In 2018, Kelman said:

In the early days of Magic storytelling, there wasn’t necessarily a lot of communication between different storytellers, nor was there much long-term planning about where Magic story might be in 2, 5, or 10 years. Over the years, we’ve been trying to make the story more consistent in tone and voice, make the Multiverse more consistent from a cosmological perspective, and plan out stories and character appearances further in advance. In terms of emphasis, I think the early days were less about characters and more about lore. Magic has been trying to emphasize characters more and more over the years. [...] We’ve embarked on the very exciting effort to gain the same reputation for fantasy fiction that Magic has for fantasy art. To that end, we’re now hiring first class, globally recognized fantasy authors to write our web fiction. [...] On the micro level, we try to make sure every story has at least one character who new fans can relate to without needing to know years of history and at least one character who established fans know and love. On the macro level, we try to plan out sets, settings, and stories so over the course of any given year, there’s going to be something for everyone.[6]


The Multiverse is a collection of planes (described somewhat like pocket universes) which are usually named after the primary planet contained within them. Travel between these planes is possible, and powerful beings known as Planeswalkers are capable of traversing between them.[27]

The Blind Eternities[edit]

The Blind Eternities is the term more commonly used to describe the space between the planes of reality. Filled with chaotic, raw energies such as Aether, Mana and temporal energy, it is a place where matter and life as known within the planes of reality cannot subsist. (The only exceptions are the Planeswalkers, who briefly pass physically through it when they "walk" between planes.) As such, not much is known or understood about the Blind Eternities. Unfathomable, reality-warping cosmic horrors known as the Eldrazi are said to be born there.[28][29]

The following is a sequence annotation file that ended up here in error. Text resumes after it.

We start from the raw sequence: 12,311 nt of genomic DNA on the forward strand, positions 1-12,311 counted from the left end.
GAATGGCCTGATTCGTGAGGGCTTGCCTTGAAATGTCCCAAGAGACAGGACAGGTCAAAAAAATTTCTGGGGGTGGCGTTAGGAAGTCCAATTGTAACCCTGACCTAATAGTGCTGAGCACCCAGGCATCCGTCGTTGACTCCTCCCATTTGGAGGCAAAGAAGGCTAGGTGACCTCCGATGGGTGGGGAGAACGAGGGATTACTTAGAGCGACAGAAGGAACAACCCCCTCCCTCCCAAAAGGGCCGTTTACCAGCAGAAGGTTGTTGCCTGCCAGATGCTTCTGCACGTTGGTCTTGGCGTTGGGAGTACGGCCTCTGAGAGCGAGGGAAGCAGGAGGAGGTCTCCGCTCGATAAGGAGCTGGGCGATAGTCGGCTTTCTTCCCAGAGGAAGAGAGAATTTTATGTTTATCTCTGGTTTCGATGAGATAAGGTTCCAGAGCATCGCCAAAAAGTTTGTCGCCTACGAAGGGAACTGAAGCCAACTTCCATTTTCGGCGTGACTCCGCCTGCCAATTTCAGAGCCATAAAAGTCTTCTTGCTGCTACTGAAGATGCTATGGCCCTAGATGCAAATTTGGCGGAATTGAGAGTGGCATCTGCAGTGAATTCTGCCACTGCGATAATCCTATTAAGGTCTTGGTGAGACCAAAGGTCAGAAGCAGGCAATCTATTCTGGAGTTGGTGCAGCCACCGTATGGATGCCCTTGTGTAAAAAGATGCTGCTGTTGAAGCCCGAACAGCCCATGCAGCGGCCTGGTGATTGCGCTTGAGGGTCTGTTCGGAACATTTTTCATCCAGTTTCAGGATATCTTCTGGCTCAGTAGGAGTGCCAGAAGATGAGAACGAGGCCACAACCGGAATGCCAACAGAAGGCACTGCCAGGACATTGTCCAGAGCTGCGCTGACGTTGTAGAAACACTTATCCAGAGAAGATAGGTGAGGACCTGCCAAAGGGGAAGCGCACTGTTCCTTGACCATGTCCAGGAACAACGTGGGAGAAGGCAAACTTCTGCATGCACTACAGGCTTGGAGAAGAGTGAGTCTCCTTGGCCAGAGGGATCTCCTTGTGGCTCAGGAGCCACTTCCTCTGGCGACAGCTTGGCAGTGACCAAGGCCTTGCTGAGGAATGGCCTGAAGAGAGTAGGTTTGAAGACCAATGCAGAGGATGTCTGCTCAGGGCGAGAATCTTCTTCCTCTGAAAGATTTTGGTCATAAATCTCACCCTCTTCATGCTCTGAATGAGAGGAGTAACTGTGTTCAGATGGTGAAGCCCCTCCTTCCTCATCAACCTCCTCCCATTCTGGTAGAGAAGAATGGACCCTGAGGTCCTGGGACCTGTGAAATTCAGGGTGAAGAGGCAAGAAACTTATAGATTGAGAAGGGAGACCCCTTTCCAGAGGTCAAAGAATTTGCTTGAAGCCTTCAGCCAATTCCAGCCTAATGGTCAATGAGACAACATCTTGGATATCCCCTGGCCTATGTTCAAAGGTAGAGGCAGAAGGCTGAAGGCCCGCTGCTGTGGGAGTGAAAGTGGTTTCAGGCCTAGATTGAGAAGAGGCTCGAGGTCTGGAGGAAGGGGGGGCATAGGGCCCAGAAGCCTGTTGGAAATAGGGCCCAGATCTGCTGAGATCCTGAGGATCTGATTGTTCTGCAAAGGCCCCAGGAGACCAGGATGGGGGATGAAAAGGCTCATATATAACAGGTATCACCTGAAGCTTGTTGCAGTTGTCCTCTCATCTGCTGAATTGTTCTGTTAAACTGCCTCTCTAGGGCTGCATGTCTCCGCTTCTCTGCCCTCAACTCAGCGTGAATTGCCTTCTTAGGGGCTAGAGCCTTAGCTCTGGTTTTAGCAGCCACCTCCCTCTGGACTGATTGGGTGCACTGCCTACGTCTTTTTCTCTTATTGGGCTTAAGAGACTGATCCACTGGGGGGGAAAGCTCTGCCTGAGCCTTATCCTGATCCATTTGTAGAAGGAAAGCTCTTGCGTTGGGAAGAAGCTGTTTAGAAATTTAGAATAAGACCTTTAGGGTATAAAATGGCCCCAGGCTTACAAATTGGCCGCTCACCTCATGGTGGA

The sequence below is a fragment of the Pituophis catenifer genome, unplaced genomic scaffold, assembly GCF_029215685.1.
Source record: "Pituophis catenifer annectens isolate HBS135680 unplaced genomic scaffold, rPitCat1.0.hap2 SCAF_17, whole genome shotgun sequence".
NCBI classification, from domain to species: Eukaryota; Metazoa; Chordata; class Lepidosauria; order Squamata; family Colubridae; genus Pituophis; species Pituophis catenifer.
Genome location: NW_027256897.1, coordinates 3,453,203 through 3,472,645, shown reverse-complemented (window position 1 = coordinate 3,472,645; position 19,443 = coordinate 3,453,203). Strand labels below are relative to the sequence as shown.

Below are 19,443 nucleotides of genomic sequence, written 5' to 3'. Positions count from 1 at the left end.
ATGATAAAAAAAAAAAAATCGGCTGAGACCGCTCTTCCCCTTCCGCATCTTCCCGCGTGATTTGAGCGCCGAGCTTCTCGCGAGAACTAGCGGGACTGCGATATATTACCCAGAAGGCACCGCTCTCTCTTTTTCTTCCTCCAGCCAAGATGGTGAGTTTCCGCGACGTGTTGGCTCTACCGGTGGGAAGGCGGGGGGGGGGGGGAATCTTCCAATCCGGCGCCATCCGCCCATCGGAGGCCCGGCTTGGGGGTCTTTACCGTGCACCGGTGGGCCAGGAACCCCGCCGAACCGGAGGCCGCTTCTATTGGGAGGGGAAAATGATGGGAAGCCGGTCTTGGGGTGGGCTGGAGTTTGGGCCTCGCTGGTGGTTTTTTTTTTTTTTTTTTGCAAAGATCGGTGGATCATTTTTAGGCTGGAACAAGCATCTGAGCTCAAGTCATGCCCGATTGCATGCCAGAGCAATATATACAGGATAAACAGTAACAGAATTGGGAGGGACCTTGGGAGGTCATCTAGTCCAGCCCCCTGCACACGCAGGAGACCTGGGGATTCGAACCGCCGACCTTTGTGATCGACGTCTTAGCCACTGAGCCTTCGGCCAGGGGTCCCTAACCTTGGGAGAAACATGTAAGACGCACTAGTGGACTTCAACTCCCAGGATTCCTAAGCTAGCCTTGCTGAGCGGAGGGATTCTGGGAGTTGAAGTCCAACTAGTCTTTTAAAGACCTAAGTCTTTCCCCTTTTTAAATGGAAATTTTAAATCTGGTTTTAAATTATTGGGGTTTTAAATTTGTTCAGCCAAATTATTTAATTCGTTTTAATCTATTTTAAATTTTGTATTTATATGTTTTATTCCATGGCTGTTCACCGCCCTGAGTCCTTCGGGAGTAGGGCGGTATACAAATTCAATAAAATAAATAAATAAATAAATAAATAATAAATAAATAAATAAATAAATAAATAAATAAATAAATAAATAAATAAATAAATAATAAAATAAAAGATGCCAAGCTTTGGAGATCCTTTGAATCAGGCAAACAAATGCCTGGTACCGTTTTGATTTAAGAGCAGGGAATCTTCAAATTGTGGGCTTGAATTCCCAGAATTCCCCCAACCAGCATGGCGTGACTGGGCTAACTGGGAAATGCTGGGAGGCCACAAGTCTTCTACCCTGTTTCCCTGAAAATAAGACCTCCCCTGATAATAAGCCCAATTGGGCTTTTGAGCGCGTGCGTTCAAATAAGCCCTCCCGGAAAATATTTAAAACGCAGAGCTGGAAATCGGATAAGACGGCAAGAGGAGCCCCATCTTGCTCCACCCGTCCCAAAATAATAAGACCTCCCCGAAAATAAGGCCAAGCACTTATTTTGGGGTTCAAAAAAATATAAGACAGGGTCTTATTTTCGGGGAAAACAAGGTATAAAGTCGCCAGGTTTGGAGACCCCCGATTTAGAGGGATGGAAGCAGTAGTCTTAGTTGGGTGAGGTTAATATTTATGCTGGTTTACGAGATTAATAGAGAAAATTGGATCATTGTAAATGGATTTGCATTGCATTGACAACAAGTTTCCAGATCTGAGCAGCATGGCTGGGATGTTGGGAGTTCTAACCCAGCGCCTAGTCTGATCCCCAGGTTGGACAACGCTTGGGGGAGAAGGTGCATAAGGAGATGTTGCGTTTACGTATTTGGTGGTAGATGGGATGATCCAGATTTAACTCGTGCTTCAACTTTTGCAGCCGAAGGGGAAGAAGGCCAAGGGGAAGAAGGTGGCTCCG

Aether (previously spelled Æther) is the main type of energy filling the blind eternities, although it can also appear in variable quantities within the planes. It is inextricably associated with magic within Magic's shared fictional universe and the use of the word in several Magic cards implies that casting magic involves channeling and manipulating Aether. Similarly, "summoning" the creatures around which combat and much of gameplay in Magic revolves is described as "pulling (them) from the Aether".[29][30][31]


The majority of the Magic story was set on the plane of Dominaria prior to Mirrodin, encompassing long time periods each detailed in certain card sets or books. Dominaria is a unique nexus between all the other planes of the Multiverse. Occasionally, such as in Time Spiral, the storyline returns to it.[29][32][33]


Each expansion set of MTG "tells a cohesive story across those sets. [...] Each new world comes with all its own themes, strife, magic, and complications. While some elements carry throughout each block (Planeswalkers can cross into other realms after all) and Magic game designers often returns to past favorites, every block is mostly a new story to hook new players while keeping Magic veterans interested".[3]

  • The Thran: The Thran were a race of master artificers who were destroyed by Yawgmoth and his Phyrexians (converted Thran following him) during the Thran-Phyrexian War about 5,000 years before the Brothers. They are only hinted at in the game, but J. Robert King's novel The Thran explores their culture in some depth.